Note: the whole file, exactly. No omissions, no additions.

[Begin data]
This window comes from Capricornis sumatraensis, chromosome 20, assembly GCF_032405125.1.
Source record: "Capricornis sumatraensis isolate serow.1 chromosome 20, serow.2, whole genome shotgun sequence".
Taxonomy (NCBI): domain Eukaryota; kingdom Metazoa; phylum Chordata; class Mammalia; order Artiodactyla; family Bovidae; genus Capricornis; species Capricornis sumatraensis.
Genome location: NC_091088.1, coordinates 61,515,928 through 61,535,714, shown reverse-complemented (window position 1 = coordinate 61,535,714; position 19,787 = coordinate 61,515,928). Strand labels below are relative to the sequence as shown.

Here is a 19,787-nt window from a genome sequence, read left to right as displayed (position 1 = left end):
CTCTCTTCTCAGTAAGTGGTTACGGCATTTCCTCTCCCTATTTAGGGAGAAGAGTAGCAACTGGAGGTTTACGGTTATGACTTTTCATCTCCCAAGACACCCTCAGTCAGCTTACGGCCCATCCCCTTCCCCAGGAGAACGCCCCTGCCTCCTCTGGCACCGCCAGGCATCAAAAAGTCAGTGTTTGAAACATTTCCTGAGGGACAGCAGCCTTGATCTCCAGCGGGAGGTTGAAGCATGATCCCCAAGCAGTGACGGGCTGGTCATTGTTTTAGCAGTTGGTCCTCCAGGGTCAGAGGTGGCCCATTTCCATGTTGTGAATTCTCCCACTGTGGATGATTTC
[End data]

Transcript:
This window comes from Capricornis sumatraensis, chromosome 20, assembly GCF_032405125.1.
Source record: "Capricornis sumatraensis isolate serow.1 chromosome 20, serow.2, whole genome shotgun sequence".
Taxonomy (NCBI): domain Eukaryota; kingdom Metazoa; phylum Chordata; class Mammalia; order Artiodactyla; family Bovidae; genus Capricornis; species Capricornis sumatraensis.
Genome location: NC_091088.1, coordinates 61,515,928 through 61,535,714, shown reverse-complemented (window position 1 = coordinate 61,535,714; position 19,787 = coordinate 61,515,928). Strand labels below are relative to the sequence as shown.

Here is a 19,787-nt window from a genome sequence, read left to right as displayed (position 1 = left end):
CTCTCTTCTCAGTAAGTGGTTACGGCATTTCCTCTCCCTATTTAGGGAGAAGAGTAGCAACTGGAGGTTTACGGTTATGACTTTTCATCTCCCAAGACACCCTCAGTCAGCTTACGGCCCATCCCCTTCCCCAGGAGAACGCCCCTGCCTCCTCTGGCACCGCCAGGCATCAAAAAGTCAGTGTTTGAAACATTTCCTGAGGGACAGCAGCCTTGATCTCCAGCGGGAGGTTGAAGCATGATCCCCAAGCAGTGACGGGCTGGTCATTGTTTTAGCAGTTGGTCCTCCAGGGTCAGAGGTGGCCCATTTCCATGTTGTGAATTCTCCCACTGTGGATGATTTC